Debt Is Slavery

I was a typical naive college freshman, relishing my first day on campus. Lining the hallways of the crowded student center, financial companies competed obnoxiously for our attention.

“Apply for your first credit card and you could win a brand new TV!”

“Step right up! We’ll make it easy for you to buy things now… then pay for them forever!”

The Giant Marketing Machine deftly defines what is fashionable and brainwashes us to spend. As young adults, my friends and I were perfect targets.

Too bad Michael Mihalik’s book, Debt is Slavery: and 9 Other Things I Wish My Dad Had Taught Me About Money wasn’t prerequisite reading prior to admittance into those hallways, littered with credit card applications.

Michael’s short book offers preventative medicine for students and young adults — plus concise treatment for anyone struggling with debt. This author didn’t create words simply to increase page count. He created a short read that gets right to the point. In his just-the-right-size book, he offers practical advice and illustrates financial concepts with relevant examples.

Golden nuggets of wisdom are sprinkled throughout each chapter. Here are some of my favorites:

Chapter 1: Debt is Slavery

Do you ever wake up in the morning and groan, “I don’t want to go to work today?” As you lie in bed toying with the idea of staying home, your thoughts turn to all the bills you have to pay. So you drag your tired self out of your warm bed, drink a pot of coffee, and drive to work (in your cool car–only 43 more payments and that baby is all yours!). You drag yourself out of bed and go to work, because you have to. Isn’t that a form of slavery?

Reading this passage brings back haunting memories of the relentless “BEEP! BEEP! BEEP!” of my old alarm clock. Aack! I hated that obnoxious beast! When I say that I haven’t set an alarm clock in years, I truly mean it. Financial freedom has set me free from that blasted beeping slave master.

Chapter 2: Time May Not Be Money, But Money Definitely Is Time

…if I earn $12 per hour and want to buy something for $12, I am spending an hour of my life. I quantify all potential purchases with two questions:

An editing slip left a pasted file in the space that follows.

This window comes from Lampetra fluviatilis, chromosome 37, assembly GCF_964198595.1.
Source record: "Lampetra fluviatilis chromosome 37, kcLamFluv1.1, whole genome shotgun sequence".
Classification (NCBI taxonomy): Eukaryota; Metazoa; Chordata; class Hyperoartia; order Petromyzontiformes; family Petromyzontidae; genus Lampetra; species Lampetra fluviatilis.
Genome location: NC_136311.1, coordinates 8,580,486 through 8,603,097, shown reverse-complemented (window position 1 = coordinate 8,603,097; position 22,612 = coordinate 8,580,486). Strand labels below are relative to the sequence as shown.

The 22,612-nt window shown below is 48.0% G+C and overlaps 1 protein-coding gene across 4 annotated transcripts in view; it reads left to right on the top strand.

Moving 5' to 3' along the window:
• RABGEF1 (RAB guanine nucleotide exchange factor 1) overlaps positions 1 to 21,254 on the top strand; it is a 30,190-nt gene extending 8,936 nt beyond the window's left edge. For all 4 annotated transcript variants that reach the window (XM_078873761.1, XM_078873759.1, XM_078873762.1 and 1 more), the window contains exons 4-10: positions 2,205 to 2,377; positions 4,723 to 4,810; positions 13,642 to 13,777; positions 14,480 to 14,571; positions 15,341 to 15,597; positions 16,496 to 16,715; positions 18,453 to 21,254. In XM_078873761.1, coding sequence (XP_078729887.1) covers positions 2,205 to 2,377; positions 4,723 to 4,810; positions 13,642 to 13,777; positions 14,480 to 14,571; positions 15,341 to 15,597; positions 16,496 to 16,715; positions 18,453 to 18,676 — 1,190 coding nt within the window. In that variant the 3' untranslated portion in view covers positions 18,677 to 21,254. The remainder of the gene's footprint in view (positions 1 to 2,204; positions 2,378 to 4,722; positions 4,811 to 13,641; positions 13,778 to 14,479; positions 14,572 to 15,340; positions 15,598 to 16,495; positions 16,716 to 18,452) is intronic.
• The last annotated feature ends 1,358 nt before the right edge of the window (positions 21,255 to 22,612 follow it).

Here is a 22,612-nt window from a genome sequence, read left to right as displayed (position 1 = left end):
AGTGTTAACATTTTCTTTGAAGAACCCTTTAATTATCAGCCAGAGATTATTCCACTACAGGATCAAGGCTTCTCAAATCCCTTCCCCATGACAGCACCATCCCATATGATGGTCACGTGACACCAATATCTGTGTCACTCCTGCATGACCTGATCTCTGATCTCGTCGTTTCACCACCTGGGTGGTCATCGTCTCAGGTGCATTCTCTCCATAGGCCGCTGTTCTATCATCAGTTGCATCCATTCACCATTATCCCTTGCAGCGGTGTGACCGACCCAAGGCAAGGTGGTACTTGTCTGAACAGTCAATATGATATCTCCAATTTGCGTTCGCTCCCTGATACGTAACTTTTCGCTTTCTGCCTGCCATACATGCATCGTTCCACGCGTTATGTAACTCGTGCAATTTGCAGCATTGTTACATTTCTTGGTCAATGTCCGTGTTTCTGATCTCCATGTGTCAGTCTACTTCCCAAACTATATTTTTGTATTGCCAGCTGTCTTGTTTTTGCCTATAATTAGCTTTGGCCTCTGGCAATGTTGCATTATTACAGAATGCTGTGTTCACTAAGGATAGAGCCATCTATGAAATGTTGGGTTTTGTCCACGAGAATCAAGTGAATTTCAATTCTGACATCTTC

• How many hours do I have to work to pay for it?

  • Is it worth that much of my life?

Bingo. We trade our time for money and our money for stuff. Problem is this: while we can make more money, we only have a finite amount of time. See my relevant post, How to Revolutionize Your Spending Habits by putting a price tag on your time.

Chapter 3: Possessions Are a Prison

Don’t love something that can’t love you back.

I have friends who define their self-worth on what kind of car they drive. They just love their car. But is that love returned? When you love a thing, the love will never be returned. A car will never comfort you when you’re sick. It will never help you when you’re in trouble. If you’re going to love something, make sure it can love you back.

Powerful concept. Have you ever participated in “retail therapy”?

Chapter 4: Be Aware of the Ongoing Campaign to Separate You from Your Money

We have become so desensitized to advertising that we are unaware of its insidious effect on our lives. We have become sheep who buy what we are told.

Isn’t that a little extreme? Are we really sheep?

So what kind of clothes are “in”? What kind of car should you drive if you want to look successful? How do you know what’s “cool” and what’s not?

Advertisers and marketers tell you.

What I appreciate most about our Tivo boob-tube box is that we can skip past the commercials, thereby reducing our exposure to advertisements. We avoid magazines for this reason, too.

Chapter 5: Money Buys Freedom

Money may not buy happiness, but it does buy freedom, options, and opportunity–and freedom, options, and opportunity may lead to happiness.

This is certainly true for me and my family.

Chapter 6: Don’t Sell Your Soul for a Salary

Sunday nights fill many people with dread because they know they have to go back to work Monday morning. So why do we end up at jobs we don’t like? Because we sold our souls for a salary.